The History of the Italian Automobile
Part 88: Carrozzeria Vignale
By David Cavaliere
The history of Carrozzeria Vignale is an interesting one, spanning the formative years of the Italian coachbuilders art and ending all too soon with his tragic auto accident death literally days after selling his company. The story has a cast of characters that are now legendary, but remember – all legends have a beginning and in the history of the Italian automobile, more often than not, those origins were rather humble.
Alfredo Vignale was born in Turin on June 15, 1913, the fourth of seven children. He left school at the age of 11 to work. His family was already deeply involved in the rapidly expanding automotive business; two of his brothers worked as car painters and Alfredo’s father was the paint shop foreman at Stabilimenti Farina. Young Alfredo was sent to a sheet metal shop as a helper/apprentice. He proved to be a natural ‘panel beater’ and in 1929 joined his father at Farina.
By 1939, the Vignale brothers decided to venture out on their own and established a small workshop in Turin’s Gruliasco district. The young men were ambitious, but the Second World War placed a halt on their business for several years. After the war, owners, mechanics and coachbuilders took their cars out of hiding places and began to modernize the pre-war designs.
Alfredo and his brothers, Giuseppe and Guglielmo, partnered with fellow craftsman Angelo Balma and set up shop in Turin. Alfredo was able to attract several craftsmen from the workshops of the well-established Pininfarina (see Part 83 – Carrozzeria Pininfarina, January 11, 2018). The timing was right for the carrozzarias to get Italy on four wheels. The brothers soon acquired a beaten up Fiat Topolino and fitted a new body of their own design.
In 1948, the firm captured significant attention with a prize-winning body design for a Fiat 1500. It was actually attributed to Balma and written up with great praise by the British magazine ‘Autocar.’ The magazine made a correction in a subsequent issue crediting Carrozzeria Vignale and from that moment onward their business took off. It received orders initially from the racing world (Alfredo designed the front of the 1949 BRM V16 race car), but soon orders came in from Ferrari. The design house bodied three of the winning Mille Miglia Ferraris, as well as a victory in the Carrera Panamericana. Vignale did not produce many Ferraris in total and today they are highly sought after. But although the Ferrari period was rather short (Part 35 – Ferrari – The Road Cars of the 1950s and 60s, September 29, 2016), Vignale’s name was established for good.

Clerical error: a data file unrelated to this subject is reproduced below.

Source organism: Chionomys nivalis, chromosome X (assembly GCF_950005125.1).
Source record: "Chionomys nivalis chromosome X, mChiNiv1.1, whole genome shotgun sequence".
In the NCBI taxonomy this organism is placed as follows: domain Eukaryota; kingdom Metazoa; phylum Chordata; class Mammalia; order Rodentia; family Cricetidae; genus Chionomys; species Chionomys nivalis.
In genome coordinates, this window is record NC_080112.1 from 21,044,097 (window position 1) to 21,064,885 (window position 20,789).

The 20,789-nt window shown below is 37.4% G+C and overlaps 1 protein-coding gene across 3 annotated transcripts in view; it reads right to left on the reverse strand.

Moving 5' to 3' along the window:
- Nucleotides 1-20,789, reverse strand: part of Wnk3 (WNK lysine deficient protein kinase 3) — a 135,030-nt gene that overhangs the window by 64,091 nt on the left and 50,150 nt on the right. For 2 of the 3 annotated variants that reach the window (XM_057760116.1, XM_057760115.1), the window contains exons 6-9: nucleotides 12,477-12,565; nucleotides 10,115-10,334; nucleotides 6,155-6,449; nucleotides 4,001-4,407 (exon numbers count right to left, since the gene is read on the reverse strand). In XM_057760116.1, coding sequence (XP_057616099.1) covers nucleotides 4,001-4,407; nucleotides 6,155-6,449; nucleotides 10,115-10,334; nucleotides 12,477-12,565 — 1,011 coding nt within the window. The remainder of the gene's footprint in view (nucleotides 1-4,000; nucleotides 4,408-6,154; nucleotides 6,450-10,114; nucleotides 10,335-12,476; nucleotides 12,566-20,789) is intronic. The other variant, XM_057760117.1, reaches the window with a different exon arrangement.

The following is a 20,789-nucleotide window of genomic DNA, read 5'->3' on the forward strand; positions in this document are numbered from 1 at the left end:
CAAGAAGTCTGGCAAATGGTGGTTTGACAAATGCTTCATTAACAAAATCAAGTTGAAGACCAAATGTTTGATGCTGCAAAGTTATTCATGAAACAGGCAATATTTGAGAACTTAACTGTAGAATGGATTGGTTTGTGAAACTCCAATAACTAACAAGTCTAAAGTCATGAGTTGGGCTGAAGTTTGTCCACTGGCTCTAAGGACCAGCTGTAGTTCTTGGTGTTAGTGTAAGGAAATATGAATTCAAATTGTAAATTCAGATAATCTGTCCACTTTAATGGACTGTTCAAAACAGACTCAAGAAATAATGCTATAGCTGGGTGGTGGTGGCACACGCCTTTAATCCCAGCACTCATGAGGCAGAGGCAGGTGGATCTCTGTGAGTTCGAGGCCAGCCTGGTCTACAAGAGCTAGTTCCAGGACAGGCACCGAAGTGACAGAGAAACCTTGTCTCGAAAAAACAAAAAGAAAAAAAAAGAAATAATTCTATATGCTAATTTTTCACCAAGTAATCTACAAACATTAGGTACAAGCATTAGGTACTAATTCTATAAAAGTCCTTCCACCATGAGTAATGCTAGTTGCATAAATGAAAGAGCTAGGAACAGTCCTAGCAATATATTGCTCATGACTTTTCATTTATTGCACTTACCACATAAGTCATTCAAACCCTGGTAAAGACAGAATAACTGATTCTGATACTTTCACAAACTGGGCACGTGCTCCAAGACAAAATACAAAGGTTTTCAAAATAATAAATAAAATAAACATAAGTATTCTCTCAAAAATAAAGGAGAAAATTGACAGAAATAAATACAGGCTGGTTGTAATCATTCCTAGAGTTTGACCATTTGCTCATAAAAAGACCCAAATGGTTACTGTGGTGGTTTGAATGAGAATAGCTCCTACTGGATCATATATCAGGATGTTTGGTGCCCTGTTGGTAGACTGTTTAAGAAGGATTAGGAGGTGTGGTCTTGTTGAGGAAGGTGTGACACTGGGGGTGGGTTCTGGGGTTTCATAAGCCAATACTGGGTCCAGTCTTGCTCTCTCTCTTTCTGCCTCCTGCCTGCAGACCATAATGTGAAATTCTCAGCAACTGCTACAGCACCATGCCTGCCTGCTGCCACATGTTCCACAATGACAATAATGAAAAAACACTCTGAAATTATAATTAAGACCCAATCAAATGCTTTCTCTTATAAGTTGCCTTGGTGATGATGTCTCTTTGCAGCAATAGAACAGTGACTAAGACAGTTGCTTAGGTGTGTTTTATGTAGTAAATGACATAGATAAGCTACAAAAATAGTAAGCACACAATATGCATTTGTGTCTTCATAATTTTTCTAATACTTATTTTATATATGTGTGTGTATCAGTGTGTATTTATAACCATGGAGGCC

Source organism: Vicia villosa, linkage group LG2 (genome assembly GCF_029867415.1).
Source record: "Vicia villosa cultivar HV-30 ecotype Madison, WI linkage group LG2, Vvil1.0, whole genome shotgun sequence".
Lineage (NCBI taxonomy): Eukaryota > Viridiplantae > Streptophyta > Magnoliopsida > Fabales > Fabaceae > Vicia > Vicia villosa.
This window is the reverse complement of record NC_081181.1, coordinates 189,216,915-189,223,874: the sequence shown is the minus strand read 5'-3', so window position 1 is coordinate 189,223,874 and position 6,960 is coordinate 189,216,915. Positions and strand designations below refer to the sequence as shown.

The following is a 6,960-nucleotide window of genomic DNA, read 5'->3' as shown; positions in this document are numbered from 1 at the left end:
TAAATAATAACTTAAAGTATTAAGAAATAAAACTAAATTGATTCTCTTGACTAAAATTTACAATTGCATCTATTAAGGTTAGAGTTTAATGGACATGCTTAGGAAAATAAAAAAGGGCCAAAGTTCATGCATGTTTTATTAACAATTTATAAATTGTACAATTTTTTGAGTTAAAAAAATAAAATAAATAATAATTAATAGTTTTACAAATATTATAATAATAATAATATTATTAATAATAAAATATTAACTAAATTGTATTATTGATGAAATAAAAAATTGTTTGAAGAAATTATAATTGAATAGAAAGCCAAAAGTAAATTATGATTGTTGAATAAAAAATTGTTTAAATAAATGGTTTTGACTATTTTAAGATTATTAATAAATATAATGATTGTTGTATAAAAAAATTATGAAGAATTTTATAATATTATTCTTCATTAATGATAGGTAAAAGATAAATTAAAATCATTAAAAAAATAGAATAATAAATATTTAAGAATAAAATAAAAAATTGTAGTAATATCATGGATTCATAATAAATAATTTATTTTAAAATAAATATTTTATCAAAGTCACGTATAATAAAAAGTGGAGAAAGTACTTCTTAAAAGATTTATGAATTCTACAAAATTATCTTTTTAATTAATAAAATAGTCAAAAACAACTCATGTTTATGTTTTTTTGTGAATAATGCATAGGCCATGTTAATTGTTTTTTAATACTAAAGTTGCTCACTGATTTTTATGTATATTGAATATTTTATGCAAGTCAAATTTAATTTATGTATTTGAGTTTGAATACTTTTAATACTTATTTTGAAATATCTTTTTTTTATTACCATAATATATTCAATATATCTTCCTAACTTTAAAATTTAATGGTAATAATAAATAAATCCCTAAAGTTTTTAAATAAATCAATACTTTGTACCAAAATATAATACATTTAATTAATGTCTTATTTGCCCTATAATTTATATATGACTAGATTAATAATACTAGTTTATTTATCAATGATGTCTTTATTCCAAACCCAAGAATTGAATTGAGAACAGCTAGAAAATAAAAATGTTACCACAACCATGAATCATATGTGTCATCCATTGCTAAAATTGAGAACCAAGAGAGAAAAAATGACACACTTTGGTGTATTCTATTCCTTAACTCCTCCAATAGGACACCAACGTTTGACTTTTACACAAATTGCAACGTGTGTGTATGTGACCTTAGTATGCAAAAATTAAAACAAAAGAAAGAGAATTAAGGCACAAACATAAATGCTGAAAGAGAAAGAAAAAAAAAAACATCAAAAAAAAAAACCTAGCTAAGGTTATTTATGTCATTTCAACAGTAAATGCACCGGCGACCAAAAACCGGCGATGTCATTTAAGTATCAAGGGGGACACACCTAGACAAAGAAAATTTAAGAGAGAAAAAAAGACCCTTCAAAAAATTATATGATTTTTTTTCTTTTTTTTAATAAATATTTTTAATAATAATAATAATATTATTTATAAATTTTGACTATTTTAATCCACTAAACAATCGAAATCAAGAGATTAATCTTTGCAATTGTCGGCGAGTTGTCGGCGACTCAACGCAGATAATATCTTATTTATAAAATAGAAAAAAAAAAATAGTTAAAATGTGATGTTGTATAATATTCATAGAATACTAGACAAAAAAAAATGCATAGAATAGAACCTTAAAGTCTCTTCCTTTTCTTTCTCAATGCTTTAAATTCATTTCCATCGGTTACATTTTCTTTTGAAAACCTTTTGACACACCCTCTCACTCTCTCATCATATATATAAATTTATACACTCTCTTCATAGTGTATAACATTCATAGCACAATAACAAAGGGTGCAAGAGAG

Vignale collaborated with an impressive variety of manufacturers and private clients in the decade of the 1950s. It produced a one-off Aston Martin early on, followed by a Rolls-Royce and there was the storied Cunningham C-3 coupe of 1952. Other bodies were built for Maserati (Part 69 – Maserati Gran Turismos, August 1, 2017), Siata and Cisitalia (Part 19 – Cisitalia – What if? June 2, 2016). In 1951, Abarth commissioned Vignale to complete a luxurious coupe body for the 204. He also designed and installed a fully appointed interior (Part 1 – the Manufacturers A – Z, January 14, 2016).
Throughout this entire period, Alfredo was Vignale’s design director, with a group of staff stylists that included a young Giovanni Michelotti (Part 74 – The Designs of Michelotti, September 21, 2017). As the 1960s began, Vignale began to concentrate on larger projects and in 1961, the carrozzeria moved to their new premises in Grugliasco, just outside Torino, where far greater production could be accomplished. In this factory, Vignale produced the last Lancia Appias and undertook production of the Flavia (Part 63 – Lancia 1960 – 1994, June 29, 2017), the Maserati 3500 GTV, the Sebring and Fiats that were later produced under Vignale’s own name. However, the economies of scale were not to be; the relatively small scale, labor intensive production made the cars too expensive to attract the large production that Vignale needed to survive. The Grugliasco plant proved to be a white elephant and in November 1969, Alfredo sold the firm to De Tomaso which used the factory for the production of the Pantera (Part 24 – De Tomaso Modena SpA, July 7, 2016). Carrozzeria Vignale at that point ceased to exist. Three days later, Alfredo was killed in an auto accident near his old plant, bringing to an end the final chapter of the company.
Next week we reach Part 89 and the letter Z of this series and that means Zagato. Please send comments to [email protected]